Curse of thinking and a man’s impotence

“marte haiñ aarzū meñ marne kī

maut aatī hai par nahīñ aatī”

(Ghalib)

In addition to such people who are complete ‘failures’, there are men hanging between the desire to succeed and the overshadowing dark reality of their failure. For such people generally obsessed by the utopian feats of perfection, morality or happiness – the three prime objectives any creative person seeks; the on ground result or the end product of his exercise, a substratum of all his efforts, becomes rapidly a theoretical enterprise as such minds keep on looking for ‘just a start’. Too much thinking without the botheration of being into that primal act of ‘creating’ or ‘doing’ for that one second generates whirlwinds with whirlpools, while he, swooning in between, is forever condemned to drown by the curse of his unyielding yet fiery passion.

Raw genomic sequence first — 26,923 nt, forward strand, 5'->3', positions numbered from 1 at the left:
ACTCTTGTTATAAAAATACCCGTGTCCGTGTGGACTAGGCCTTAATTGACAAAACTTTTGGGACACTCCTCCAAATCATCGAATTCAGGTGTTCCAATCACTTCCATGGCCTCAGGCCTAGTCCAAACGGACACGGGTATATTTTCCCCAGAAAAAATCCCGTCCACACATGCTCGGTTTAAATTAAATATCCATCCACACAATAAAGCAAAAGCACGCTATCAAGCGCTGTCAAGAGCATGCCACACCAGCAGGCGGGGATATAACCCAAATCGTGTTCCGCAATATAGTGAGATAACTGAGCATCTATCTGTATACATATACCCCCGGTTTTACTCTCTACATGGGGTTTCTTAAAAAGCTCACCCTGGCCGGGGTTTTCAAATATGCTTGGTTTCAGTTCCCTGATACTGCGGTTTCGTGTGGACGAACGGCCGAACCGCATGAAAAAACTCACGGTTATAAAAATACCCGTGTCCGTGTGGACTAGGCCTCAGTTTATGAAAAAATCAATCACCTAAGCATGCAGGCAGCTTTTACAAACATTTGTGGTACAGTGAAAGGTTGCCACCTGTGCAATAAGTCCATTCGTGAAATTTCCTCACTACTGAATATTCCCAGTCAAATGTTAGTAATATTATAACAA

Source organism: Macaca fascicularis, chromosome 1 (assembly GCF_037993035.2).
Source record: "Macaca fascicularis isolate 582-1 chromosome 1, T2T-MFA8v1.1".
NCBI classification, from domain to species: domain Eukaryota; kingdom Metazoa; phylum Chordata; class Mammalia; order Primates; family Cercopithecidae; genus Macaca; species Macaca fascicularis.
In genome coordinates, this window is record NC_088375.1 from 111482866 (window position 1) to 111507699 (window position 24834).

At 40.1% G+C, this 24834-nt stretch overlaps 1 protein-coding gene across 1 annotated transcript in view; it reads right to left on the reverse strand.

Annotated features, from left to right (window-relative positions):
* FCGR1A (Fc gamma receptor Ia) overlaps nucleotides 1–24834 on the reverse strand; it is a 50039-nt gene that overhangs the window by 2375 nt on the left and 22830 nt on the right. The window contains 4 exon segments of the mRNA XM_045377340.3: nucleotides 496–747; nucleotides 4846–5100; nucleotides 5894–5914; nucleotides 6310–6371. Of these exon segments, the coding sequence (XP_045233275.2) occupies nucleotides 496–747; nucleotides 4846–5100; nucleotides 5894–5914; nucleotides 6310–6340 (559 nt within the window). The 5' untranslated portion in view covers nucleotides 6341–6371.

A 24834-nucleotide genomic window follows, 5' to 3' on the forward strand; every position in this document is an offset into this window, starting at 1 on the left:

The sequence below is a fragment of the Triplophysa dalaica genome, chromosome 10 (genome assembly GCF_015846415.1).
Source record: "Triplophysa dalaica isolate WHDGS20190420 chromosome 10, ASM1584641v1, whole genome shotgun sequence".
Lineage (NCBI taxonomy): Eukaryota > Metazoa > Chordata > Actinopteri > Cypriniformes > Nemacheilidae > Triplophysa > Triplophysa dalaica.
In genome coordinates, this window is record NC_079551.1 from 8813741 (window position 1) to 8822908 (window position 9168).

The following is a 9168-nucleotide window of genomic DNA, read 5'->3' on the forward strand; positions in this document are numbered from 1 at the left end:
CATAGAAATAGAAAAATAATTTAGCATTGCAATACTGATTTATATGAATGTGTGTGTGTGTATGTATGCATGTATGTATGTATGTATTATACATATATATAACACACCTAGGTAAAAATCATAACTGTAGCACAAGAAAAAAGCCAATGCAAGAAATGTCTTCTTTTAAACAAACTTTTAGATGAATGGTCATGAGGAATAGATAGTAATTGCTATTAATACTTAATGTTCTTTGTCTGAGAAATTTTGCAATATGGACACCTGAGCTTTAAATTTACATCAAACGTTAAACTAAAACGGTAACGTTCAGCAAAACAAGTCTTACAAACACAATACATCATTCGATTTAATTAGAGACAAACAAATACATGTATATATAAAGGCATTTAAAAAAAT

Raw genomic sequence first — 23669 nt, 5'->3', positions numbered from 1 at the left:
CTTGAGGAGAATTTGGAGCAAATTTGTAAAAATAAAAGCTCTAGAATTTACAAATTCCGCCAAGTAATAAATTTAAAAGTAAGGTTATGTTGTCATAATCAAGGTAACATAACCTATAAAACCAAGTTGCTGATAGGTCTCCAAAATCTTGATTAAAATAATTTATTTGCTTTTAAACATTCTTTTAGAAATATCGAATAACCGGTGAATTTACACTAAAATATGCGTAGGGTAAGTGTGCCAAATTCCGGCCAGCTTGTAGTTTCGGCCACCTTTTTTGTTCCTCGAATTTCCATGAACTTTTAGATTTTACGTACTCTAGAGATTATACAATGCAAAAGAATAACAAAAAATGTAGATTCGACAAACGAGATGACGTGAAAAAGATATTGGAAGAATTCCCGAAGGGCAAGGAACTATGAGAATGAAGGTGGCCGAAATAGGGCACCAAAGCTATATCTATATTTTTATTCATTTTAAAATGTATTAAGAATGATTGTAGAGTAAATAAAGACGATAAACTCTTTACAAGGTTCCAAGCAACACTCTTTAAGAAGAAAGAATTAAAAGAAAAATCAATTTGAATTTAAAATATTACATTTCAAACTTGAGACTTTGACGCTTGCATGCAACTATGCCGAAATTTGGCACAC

It is in fact worse that some of these men are sometimes hailed for their power to take a decision or create, which they know they otherwise accidentally did. Men, acknowledged and celebrated, for some accidental or even genuine past accomplishments that except for this fateful man, the whole world celebrates as his innate power; who simultaneously sits saddled away in the vicissitudes of his unknown Self, marveling at the process by which ‘it got created through him’. He starts setting up benchmarks for himself, through people’s opinion of him, people that even don’t belong to him. While the world aspires new creations through him, he still stands lost wandering in the ruins of his own palaces. He thinks, how did it create by itself at all. And because then, the world full of the first set of people who don’t waste time in thinking, brands him as a creator as it has no time to check for the man’s Creative Authenticity, the poor soul is taken back to a man within him, seeking completion through his false identities or alter-egos. He seldom objects externally to this grant of honour for he anyway fails to conclude anything.